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|Title:||Pretreatment with dual antiplatelet therapy in patients with ST-elevation myocardial infarction.|
|Authors:||Yudi, Matias B;Farouque, Omar;Andrianopoulos, Nick;Ajani, Andrew E;Brennan, Angela;Lefkovits, Jeffrey;Reid, Christopher M;Chan, William;Duffy, Stephen J;Clark, David J|
|Affiliation:||Department of Cardiology, Austin Health, Heidelberg, Victoria, Australia|
Department of Medicine, University of Melbourne, Melbourne, Australia
Centre of Cardiovascular Research and Education in Therapeutics (CCRE), Monash University, Melbourne, Australia..
Department of Cardiology, Royal Melbourne Hospital, Melbourne, Australia
School of Public Health, Curtin University, Perth, Western Australia
Department of Cardiovascular Medicine, Alfred Health, Melbourne, Australia
|Citation:||Catheterization and cardiovascular interventions : official journal of the Society for Cardiac Angiography & Interventions 2017; online first: 30 September|
|Abstract:||The optimal time to administer P2Y12 inhibitors in patients with ST-elevation myocardial infarction (STEMI) remains to be defined. We sought to assess whether a pretreatment strategy was associated with improved coronary reperfusion and clinical outcomes. Consecutive patients from the Melbourne Interventional Group registry (2005-2014) who presented with STEMI and underwent primary PCI were included. Those who received any P2Y12 inhibitor prior to arrival in the cardiac catheterisation laboratory were included in the pretreatment group. The primary endpoints were the proportion of patients with initial TIMI flow grade <3 and in-hospital bleeding. The secondary endpoints were 12-month mortality and major adverse cardiovascular events (MACE). Of the 2,807 patients included, 892(31.8%) received pretreatment. Clopidogrel was the most common P2Y12 inhibitor used (79.6%). Pretreatment was associated with less thromboaspiration and GPIIb/IIIa inhibitor use (both P < 0.01). Pretreatment was not associated with lower rates of TIMI flow <3 on initial angiogram (78.0% vs. 80.7%, P = 0.18) nor with increased in-hospital bleeding (3.6% vs. 3.9%, P = 0.67). Pretreatment was associated with lower 12-month mortality (4.7% vs. 7.0%, P = 0.02) but similar MACE rate (13.0% vs. 14.1%, P = 0.43). Multivariate analysis revealed pretreatment was not an independent predictor of 12-month mortality (OR 0.79; 95% CI 0.5-1.3, P = 0.32). Pretreatment with a P2Y12 inhibitor in patients with STEMI was not routine practice in our Australian cohort and was not associated with improved coronary reperfusion or clinical outcomes. Larger studies are required to definitively ascertain the risk/benefit ratio of dual antiplatelet therapy pretreatment in STEMI.|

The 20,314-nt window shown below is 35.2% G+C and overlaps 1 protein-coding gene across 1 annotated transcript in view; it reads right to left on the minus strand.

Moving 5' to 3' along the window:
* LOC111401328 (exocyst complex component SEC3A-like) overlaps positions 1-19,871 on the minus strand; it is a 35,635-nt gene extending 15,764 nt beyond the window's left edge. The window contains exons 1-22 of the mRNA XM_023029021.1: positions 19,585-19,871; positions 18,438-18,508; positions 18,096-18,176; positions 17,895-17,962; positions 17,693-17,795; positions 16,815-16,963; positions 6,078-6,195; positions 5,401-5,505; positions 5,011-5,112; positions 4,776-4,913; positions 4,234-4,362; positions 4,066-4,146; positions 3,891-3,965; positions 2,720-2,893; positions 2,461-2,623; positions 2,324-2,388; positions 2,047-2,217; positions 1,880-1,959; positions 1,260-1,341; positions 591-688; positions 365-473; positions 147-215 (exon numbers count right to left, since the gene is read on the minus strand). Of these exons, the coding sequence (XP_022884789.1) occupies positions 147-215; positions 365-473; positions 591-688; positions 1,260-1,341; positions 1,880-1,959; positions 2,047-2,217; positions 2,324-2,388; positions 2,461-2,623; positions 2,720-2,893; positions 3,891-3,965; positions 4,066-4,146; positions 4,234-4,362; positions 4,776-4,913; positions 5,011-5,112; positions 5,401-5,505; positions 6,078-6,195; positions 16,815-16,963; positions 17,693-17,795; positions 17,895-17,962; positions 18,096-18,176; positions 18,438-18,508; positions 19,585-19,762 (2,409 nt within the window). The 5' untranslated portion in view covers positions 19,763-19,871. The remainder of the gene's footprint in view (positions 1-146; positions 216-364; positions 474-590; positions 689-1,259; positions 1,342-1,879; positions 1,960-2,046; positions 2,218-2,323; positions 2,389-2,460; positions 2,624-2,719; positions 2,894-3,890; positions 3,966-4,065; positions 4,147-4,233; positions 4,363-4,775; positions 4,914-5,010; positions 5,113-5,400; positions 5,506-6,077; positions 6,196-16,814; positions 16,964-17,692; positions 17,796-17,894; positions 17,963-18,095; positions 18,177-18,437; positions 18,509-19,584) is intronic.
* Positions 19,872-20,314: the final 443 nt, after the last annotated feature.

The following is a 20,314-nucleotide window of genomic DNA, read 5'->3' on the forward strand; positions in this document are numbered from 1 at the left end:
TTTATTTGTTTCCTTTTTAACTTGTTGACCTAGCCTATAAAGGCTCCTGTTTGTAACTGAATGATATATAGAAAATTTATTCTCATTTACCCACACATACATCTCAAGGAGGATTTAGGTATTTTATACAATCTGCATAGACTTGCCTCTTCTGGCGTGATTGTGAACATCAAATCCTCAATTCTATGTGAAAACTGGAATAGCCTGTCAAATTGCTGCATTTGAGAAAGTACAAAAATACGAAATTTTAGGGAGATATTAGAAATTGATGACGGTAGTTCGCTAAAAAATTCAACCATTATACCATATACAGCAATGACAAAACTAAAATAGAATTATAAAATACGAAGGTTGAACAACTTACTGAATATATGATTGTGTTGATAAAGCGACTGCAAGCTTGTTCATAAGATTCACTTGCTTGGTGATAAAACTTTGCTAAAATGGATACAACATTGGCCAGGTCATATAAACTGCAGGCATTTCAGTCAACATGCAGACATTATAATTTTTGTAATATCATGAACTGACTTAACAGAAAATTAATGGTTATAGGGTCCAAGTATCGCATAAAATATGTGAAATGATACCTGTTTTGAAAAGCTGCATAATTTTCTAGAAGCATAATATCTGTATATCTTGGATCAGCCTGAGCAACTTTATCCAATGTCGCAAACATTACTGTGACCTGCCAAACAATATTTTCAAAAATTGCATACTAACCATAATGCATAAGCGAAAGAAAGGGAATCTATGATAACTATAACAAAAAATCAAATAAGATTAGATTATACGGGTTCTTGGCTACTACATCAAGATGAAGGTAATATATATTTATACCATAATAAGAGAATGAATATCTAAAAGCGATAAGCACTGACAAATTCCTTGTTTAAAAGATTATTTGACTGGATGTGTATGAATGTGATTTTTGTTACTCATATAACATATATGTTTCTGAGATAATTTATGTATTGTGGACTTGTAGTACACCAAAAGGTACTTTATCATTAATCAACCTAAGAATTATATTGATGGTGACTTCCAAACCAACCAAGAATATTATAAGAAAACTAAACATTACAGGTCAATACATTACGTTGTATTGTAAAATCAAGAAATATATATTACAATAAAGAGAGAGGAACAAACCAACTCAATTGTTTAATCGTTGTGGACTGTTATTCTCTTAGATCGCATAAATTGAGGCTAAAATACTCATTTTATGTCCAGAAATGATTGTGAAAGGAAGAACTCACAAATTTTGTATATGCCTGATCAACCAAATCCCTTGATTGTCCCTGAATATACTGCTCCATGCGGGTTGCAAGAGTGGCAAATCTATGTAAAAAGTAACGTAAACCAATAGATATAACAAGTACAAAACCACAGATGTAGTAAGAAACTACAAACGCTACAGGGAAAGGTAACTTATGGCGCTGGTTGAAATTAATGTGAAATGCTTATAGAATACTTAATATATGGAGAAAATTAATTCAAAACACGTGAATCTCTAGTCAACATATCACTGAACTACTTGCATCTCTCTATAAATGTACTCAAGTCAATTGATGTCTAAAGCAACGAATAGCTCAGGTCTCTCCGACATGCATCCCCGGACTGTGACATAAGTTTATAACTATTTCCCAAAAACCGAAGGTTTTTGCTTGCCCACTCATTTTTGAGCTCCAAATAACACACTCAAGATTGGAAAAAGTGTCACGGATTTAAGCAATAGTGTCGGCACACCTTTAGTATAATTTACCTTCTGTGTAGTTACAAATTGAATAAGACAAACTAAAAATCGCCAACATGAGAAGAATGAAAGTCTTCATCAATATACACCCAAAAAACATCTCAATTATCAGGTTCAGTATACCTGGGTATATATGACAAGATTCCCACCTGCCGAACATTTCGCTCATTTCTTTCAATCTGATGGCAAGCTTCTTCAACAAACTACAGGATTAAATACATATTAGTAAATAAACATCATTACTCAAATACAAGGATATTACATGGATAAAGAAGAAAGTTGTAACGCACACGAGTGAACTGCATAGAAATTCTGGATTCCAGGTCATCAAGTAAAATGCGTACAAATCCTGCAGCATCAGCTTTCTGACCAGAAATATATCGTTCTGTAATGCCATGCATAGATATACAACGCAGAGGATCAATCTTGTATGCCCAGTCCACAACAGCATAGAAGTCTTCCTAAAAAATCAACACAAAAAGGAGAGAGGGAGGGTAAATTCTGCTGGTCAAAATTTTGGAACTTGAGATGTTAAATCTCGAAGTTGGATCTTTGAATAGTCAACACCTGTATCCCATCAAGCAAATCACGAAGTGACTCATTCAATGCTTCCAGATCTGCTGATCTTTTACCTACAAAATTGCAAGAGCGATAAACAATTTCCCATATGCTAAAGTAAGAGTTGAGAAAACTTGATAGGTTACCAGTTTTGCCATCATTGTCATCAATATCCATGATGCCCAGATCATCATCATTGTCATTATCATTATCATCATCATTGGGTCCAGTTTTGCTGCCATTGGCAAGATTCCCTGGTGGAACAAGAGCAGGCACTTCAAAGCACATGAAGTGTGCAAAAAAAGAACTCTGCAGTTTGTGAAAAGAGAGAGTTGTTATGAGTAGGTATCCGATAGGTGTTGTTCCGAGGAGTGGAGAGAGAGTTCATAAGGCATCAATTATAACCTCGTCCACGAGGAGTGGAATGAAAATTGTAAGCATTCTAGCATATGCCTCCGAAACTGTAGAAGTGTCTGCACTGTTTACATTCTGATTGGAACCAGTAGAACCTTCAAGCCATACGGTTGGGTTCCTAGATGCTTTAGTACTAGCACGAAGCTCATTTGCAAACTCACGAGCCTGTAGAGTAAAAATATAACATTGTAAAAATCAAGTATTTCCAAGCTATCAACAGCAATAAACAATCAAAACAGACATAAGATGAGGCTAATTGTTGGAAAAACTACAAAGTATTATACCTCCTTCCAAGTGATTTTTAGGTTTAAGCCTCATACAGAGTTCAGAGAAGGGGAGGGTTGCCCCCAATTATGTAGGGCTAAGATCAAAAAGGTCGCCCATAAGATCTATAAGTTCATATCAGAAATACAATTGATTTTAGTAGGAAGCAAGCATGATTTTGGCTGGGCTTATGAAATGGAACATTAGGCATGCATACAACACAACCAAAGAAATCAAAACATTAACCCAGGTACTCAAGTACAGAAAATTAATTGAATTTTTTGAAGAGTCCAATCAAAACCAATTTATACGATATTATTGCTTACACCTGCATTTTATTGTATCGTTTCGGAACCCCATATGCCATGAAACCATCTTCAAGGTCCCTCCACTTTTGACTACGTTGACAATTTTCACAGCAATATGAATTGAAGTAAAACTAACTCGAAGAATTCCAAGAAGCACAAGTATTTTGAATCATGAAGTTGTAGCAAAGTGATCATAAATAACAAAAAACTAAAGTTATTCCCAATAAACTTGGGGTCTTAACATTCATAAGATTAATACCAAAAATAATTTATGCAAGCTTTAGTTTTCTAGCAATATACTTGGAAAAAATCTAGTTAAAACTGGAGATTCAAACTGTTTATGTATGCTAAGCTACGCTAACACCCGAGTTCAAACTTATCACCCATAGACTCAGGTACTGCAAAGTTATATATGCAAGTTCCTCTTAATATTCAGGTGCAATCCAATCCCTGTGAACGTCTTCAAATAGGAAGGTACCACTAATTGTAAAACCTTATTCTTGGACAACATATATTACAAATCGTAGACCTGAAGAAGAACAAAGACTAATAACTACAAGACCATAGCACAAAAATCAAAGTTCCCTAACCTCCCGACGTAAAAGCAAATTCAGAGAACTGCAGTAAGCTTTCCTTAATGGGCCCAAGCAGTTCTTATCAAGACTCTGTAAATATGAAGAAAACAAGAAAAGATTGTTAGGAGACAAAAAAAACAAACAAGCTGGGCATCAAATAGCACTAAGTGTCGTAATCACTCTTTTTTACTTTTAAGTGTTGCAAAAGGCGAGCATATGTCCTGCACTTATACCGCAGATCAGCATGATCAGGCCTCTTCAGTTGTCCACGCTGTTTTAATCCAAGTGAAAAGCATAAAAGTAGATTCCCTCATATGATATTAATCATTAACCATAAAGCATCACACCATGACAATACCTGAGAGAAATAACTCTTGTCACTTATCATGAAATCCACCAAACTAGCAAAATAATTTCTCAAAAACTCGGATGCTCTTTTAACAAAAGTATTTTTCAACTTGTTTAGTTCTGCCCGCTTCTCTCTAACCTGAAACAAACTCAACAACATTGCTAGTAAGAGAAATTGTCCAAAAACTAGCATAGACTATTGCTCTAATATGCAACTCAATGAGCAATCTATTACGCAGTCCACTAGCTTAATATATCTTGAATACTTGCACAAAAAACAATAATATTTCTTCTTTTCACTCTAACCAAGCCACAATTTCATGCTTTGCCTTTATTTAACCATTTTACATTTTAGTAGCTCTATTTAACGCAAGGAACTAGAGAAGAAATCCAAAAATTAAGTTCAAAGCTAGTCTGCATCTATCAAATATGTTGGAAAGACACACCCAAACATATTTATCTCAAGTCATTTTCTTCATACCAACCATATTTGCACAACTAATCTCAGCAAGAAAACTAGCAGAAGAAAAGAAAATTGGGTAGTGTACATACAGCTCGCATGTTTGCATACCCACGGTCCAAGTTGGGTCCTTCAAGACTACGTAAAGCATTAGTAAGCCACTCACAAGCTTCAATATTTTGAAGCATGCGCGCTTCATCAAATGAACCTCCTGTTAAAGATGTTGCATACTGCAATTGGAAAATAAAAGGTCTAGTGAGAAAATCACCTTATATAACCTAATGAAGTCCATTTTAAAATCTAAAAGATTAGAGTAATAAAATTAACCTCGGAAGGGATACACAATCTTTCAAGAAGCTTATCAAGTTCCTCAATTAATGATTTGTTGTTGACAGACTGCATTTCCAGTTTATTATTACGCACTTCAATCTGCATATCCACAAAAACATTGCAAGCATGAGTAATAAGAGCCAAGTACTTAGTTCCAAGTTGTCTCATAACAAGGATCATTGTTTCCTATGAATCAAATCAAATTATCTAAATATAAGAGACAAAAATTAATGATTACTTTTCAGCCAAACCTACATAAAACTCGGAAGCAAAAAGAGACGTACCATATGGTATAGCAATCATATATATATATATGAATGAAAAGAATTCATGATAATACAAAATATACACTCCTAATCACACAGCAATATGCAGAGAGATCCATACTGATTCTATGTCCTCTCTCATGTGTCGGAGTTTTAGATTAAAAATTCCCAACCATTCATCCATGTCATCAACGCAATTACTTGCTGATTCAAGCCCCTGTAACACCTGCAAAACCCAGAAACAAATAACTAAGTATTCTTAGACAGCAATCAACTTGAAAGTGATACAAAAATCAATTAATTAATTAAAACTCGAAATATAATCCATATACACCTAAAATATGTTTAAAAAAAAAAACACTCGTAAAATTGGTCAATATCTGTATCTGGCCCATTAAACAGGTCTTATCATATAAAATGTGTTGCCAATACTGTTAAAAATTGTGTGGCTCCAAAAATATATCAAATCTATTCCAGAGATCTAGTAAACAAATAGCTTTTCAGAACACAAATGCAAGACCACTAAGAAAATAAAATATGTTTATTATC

percutaneous coronary intervention
|Appears in Collections:||Journal articles|
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